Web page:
Don't worry- that's not an existentialist question! Just some genealogy talk.
Blame it on the history major in me, but something that I enjoy doing in my spare time is researching family history. I love trying to understand what ancestor's were thinking/doing/feeling in different life situations. Even when I was a little girl I would ask my mom question after question about what life was like for her when she was growing up. When I was 14, I was published in the no-longer-published Everton's Genealogical Helper about finding the diary my great-aunt kept as a teenager in the 1920s. Since then, I've found many more fascinating pieces of information about relatives.
My favorite part of genealogy research is finding out information that I had never known before. Sometimes its funny, like the time I found out my mom was once in an "Alice in Dairyland" pageant (which she promptly denied until I showed her the newspaper clipping), and sometimes its sad, like finding out that a family lost both of their daughters in a fire.
But for better or for worse, the different puzzle pieces of family history come together and you can slowly get a clear picture of what your relatives lives were like. For me, the whole point of genealogy research is simply to understand how events, relationships, and locations shaped somebody's life.
I'm not a professional genealogist, but I have done my fair share of research for over 7 years. So if you're thinking of getting started on tracking down your own family's story, here are some resources that I suggest to get started:
1) Ancestry.com- it may seem obvious, but it's a great first stop. Make sure that you go to your local library to see if you can get free access.
2) Familysearch.org- a great resource that's similar to Ancestry, but is completely free.
3) Newspapers- Contact a town's local history center or public library to see if they have newspapers in a database or on microfilm. You'd be surprised what you can find. I've found long articles about how relatives met before they got married and extended explanations on death notices. Keep in mind that pre-Internet, newspapers would publish society pages that mentioned whose going out of town for the week or whose hosting a bingo tournament at their house. However, don't discount major city newspapers. I've found obituaries, interviews, and even criminal notices (yes, your relatives may have committed a crime despite family folklore that they could do no wrong), in major publications.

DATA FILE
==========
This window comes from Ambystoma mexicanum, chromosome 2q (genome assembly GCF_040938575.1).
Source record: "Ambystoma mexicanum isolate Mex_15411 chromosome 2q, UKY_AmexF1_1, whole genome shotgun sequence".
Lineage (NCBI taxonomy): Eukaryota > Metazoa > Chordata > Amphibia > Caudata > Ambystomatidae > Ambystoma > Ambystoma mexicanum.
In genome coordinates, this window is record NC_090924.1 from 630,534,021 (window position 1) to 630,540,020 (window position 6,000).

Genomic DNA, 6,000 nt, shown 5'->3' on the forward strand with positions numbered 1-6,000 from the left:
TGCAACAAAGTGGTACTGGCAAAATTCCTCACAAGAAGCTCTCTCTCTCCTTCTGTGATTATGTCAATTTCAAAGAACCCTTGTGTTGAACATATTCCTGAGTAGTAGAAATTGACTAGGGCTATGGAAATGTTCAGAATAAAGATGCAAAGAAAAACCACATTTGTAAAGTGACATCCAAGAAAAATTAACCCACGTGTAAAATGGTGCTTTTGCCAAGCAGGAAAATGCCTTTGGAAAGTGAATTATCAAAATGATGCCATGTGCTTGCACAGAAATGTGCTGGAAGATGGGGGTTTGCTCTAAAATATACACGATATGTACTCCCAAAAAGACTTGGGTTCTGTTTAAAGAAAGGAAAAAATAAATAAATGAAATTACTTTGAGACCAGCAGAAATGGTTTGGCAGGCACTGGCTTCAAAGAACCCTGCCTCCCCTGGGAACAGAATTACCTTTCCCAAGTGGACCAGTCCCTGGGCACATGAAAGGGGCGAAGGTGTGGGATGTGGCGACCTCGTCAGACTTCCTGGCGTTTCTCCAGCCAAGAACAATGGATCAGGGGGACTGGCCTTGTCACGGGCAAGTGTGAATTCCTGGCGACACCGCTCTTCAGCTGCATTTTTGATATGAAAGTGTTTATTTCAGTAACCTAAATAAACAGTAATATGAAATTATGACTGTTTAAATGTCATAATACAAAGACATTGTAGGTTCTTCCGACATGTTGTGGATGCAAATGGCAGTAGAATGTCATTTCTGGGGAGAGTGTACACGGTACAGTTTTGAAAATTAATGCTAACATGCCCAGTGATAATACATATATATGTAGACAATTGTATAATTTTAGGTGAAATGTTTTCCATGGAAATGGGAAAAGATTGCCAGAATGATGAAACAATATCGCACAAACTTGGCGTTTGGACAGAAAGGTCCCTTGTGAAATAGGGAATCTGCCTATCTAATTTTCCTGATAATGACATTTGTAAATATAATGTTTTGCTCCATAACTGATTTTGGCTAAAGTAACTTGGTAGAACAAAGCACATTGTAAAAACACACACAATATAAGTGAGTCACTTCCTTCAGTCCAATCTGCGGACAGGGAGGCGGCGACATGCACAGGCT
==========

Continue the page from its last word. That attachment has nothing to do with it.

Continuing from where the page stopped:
4) Churches- particularly Catholic churches keep extensive records on baptisms, marriages, and funerals. This is also helpful for tracking down information for former Catholic school students.
5) Findagrave.com- I can't tell you how many family trees I have pieced together thanks to the volunteers who contribute to findagrave. Definitely check this page out to see if your relatives are listed with a picture of their gravesite. Sometimes a volunteer will go above and beyond and link relatives together so you can find out who your relatives' family was.
6) Census records- See if you can find your relatives and learn about their occupation, income, and household members.
7) Ellis Island- Find out about your relatives' immigrant history with Ellis Island. They have a free database where you can search for passenger lists and ship arrivals.
8) University Archives- Often overlooked, but I've had success in finding pictures in yearbooks from a university archive. Also, look into alumni archives- I've found survey responses that were sent out to alumni, publications in alumni newsletters, and also pictures from reunions.
9) History Centers- give the history center a call and see if they have information and if they have staff members/ volunteers to help you with your research.
10) Google- don't write off Google! Sometimes you can find family tree websites completed by distant cousins- I've found two family trees just by googling the name of the person and location that they lived in, ex: "Theodore John Clinton" and "Springfield, Illinois."
Those are the top ten resources that have worked for me! Do you have a genealogy research tip? Just getting started? Share your comments below!